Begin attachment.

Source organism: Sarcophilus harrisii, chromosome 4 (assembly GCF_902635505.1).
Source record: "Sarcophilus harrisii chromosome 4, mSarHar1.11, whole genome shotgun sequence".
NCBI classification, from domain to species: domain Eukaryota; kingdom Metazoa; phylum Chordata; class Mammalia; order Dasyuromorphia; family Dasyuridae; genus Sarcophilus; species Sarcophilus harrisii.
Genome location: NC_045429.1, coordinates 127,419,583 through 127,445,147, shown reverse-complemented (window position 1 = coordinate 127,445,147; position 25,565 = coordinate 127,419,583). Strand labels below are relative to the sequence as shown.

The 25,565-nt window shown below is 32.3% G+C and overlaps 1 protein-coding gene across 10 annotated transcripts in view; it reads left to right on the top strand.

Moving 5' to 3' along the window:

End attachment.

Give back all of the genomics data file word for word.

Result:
Source organism: Sarcophilus harrisii, chromosome 4 (assembly GCF_902635505.1).
Source record: "Sarcophilus harrisii chromosome 4, mSarHar1.11, whole genome shotgun sequence".
NCBI classification, from domain to species: domain Eukaryota; kingdom Metazoa; phylum Chordata; class Mammalia; order Dasyuromorphia; family Dasyuridae; genus Sarcophilus; species Sarcophilus harrisii.
Genome location: NC_045429.1, coordinates 127,419,583 through 127,445,147, shown reverse-complemented (window position 1 = coordinate 127,445,147; position 25,565 = coordinate 127,419,583). Strand labels below are relative to the sequence as shown.

The 25,565-nt window shown below is 32.3% G+C and overlaps 1 protein-coding gene across 10 annotated transcripts in view; it reads left to right on the top strand.

Moving 5' to 3' along the window: